passing Black Pond (which contains Great Crested Newts) and up to the peak of Garway Hill, which stands at 1200ft. A World War II radio tracking station had been built up here (and never used) and its square-shaped brick construction had benches running all the way around it. I collapsed gratefully onto the one facing back the way I had walked all day, removing my backpack with relief and then flexing aching shoulders for a few moments afterwards. My mouth was bone dry and I spared a brief, petulant look at my water camel. There was going to be no succour there. As I was regaining my breath, I watched another walker in a fairly eccentric-looking bobble hat make careful progress up the track I had just completed. It was a young woman, who clocked my presence upon her red-faced arrival and shyly moved around to the bench on the other side of the brick building. I sat for a while, feeling the sweat cool and dry up on my face and neck. I looked back at May Hill in Gloucestershire and at the knobbly bumps of The Malverns, then towards the distant view of Oxfordshire. I knew that on the other side, the young lady would be seeing such giants as Hay Bluff, The Sugar Loaf and Skirrid. From the peak of Garway Hill, you can apparently see seven counties. Whichever direction you look in, there is no doubt that it is spectacular. People have lived and farmed here for thousands of years, and evidence of life during the Iron Age can still be seen on the common in the form of a rectangular impression in the ground (the site was investigated during an excavation in the 1970’s). Garway Hill Common is still used for limited stock grazing by local farmers and residents. White Mountain Horses graze there most of the year and raise their foals amongst the bracken. I could see several around me as I sat and they are obviously used to people and took no notice of me. I had also been interested to read that the hill contains plenty of bird life – seventy-seven species have been recorded here - and there are butterflies galore. All this nature is being encouraged by a land management plan organised by the Garway Hill Commoners' Association with funding from Natural England.

When is an inn not an inn ...

I glanced at my watch, saw that it was approaching a quarter-past five and decided to move on. I walked past the trig point and my not-companion walker, as she sat on her bench and idly swung a leg whilst gazing towards the drawn out hump of Hattersill Ridge. I began to descend the south flank of Garway Hill, using the Herefordshire Trail. At this point, let me regretfully say to whoever is responsible for maintaining this particular part of the trail, that you have taken your eye off the ball. It is badly signposted and maintained and yes, I got lost. I also had my first acquaintance of the walk with cows, of the herd variety. The blessed things became more and more interested in me as I struggled back and forth across rugged, hilly ground in a vain attempt to find any kind of a track to take me west. Before I could escape I had four or five of them plodding after me, changing direction when I did and threatening to pin me down on the bank of a fast-flowing brook. I was being outmanoeuvred by a bunch of limpid-eyed herbivores and this was not a manly moment for me, so thanks a lot Hereford Trail. I made a quick dash into the safety of Little Corras Wood, leaving behind me a quintet of thrashing tails and disappointed expressions.
Tramping along muddy tracks and through wet foliage, I began to discover orange discs of what looked like strange crockery scattered about me. Some were broken, a few whole. I bent to pick up an undamaged one and immediately realised that I was holding a clay pigeon. It felt fragile, yet surprisingly heavy. I skimmed one clumsily into the bushes and walked on, discovering other evidence of outdoor activities such as a half-hearted assault course, a BMX track and then a go-kart circuit. This didn’t alter the fact that I was still lost and was now also tired and footsore. I had been thirsty for a while and this was becoming pronounced. I continued along a descending mud path that constantly twisted, knowing that it was taking me virtually south when, at this point, I needed to be heading north-west. It was an annoyance but I was led inevitably onto private land, in this case Little Corras Farm. The owner, a big man, happened to be standing on the doorstep of his home, just taking in the early evening and probably feeling very happy with his lot. He saw me and watched me approach along his path with a dry, dimly amused expression.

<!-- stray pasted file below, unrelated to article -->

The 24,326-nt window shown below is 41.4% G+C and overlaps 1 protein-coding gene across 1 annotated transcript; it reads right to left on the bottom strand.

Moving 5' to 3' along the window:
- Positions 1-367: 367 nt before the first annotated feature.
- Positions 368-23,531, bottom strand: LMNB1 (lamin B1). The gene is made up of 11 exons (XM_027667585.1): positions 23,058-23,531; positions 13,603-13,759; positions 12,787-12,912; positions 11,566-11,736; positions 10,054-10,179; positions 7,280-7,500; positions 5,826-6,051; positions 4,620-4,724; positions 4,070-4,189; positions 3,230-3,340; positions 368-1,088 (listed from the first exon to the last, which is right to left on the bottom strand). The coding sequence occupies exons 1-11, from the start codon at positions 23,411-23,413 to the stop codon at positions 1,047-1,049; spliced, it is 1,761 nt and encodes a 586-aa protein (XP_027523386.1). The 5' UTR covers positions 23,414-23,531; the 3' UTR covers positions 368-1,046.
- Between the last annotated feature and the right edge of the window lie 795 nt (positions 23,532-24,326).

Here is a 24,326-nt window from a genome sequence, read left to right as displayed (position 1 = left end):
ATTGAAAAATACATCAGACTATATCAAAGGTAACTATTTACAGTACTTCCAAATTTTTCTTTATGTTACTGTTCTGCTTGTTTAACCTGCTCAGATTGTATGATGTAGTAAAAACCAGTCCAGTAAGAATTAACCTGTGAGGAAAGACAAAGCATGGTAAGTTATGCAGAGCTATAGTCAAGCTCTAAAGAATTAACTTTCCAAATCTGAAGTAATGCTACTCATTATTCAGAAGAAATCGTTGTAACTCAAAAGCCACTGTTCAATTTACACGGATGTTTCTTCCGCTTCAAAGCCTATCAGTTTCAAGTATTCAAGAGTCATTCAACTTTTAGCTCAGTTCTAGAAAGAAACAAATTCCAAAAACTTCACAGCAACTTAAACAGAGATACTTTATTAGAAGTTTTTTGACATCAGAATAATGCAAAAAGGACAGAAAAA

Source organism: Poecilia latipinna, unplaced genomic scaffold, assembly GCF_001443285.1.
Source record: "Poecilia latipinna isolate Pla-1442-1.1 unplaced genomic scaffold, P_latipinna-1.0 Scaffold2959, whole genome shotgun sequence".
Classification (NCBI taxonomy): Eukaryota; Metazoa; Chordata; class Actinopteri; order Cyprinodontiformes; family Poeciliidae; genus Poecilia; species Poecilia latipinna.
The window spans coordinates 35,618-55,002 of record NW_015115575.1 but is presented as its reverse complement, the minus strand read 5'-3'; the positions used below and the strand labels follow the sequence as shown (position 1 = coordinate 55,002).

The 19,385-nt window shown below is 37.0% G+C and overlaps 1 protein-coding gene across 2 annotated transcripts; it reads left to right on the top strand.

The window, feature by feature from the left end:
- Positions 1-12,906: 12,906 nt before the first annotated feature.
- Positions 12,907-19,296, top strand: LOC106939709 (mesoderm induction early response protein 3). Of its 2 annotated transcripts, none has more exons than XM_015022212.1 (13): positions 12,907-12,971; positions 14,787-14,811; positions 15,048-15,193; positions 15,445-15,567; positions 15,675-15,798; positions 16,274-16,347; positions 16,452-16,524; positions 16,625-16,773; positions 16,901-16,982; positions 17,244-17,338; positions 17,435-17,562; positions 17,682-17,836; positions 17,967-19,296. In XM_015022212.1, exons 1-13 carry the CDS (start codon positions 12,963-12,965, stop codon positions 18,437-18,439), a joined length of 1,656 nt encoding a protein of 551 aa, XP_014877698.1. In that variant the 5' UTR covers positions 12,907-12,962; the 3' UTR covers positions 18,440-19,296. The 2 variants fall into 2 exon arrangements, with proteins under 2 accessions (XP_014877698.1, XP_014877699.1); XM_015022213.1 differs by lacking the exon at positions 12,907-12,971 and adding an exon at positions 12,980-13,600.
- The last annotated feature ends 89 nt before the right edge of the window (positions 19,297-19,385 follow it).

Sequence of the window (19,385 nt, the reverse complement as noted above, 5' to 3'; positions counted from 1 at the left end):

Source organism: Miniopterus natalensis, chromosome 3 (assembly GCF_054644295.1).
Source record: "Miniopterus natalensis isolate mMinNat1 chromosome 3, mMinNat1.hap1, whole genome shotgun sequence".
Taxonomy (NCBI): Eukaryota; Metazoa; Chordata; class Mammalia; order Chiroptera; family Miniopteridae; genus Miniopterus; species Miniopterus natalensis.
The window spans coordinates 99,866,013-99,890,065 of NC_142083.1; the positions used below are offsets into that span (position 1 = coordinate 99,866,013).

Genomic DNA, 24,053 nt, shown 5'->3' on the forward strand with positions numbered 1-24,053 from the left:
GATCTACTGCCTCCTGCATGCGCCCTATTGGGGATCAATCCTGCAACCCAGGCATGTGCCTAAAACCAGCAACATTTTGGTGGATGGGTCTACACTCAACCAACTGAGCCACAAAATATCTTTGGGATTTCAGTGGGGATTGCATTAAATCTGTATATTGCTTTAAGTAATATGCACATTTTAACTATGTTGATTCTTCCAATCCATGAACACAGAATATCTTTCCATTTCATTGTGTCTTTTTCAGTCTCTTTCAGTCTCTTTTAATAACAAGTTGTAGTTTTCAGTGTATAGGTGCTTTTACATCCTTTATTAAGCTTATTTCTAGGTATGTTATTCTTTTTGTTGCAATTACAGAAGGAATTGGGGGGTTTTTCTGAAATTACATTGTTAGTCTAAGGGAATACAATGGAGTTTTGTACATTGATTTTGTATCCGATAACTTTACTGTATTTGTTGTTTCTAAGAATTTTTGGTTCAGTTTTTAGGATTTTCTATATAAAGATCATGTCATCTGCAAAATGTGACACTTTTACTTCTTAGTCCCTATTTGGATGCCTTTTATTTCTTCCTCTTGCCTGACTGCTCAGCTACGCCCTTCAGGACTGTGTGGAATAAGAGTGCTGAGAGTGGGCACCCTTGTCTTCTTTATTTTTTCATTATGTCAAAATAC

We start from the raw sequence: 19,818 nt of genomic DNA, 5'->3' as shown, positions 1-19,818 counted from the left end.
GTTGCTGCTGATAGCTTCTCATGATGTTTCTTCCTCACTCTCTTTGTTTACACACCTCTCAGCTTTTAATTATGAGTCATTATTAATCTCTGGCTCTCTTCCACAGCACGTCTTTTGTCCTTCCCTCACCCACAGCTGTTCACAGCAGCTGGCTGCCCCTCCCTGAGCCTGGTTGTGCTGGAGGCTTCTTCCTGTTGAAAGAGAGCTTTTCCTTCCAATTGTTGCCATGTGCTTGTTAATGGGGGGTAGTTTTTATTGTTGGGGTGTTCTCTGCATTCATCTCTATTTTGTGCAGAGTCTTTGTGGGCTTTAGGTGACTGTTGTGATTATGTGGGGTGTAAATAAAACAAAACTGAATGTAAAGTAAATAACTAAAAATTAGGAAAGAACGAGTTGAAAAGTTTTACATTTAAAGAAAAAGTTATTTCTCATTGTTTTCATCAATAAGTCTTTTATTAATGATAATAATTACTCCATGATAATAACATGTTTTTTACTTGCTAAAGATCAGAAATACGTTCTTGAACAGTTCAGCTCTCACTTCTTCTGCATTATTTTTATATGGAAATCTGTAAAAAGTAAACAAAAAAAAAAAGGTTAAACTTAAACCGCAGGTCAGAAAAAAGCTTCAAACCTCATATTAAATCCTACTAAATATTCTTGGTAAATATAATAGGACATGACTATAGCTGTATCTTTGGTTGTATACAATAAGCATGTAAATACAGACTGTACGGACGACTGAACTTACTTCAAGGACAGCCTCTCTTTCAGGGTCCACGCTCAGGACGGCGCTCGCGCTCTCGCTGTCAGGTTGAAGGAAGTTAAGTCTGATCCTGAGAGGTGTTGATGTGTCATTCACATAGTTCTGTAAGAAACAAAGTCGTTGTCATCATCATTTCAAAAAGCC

“I think you’ve taken a wrong turn, boss.”
He turned his face away as he spoke, gazing out over a wooded hillside as if he was being forced to gladly suffer one fool too many. I allowed that I also thought I had taken a wrong turn and apologised, but he said it was okay and that I could continue along his path to get out onto the lane. This was fine by me; the lane would re-join me with my absent route and take me into Kentchurch, where I was hoping for a drink and somewhere to camp. Actually, I was hoping for a few drinks and somewhere to camp. I set out on this lane as it took me downwards, mechanically moving feet that were now tender, noticing that my regularly mutinous left knee was hurting and my shoulders were sore from the weight of my pack. All of this made the lane feel very long indeed and my thirst was becoming a distraction, so that I almost snarled at a poor elderly woman, who was out walking her dog and had the temerity to smile at me and come out with that old chestnut ‘nice weather for it’. I was tired and it was time for the day’s walking to be over. Finally, I got into Kentchurch and saw a building with the words ‘The Mill Inn’ on it. A spring came into my step at the sight of a pub and I managed to shuffle eagerly up to the front door in quick time. The place was open, so I walked in and was immediately into a dining room. This didn’t feel right, but I could hear a TV jabbering away so called out a few times. These went unanswered, so I went back outside and rang a bell, after which a young guy with skinny, tattooed arms popped out of the house and looked dubiously at me. The penny finally dropped, along with my spirits.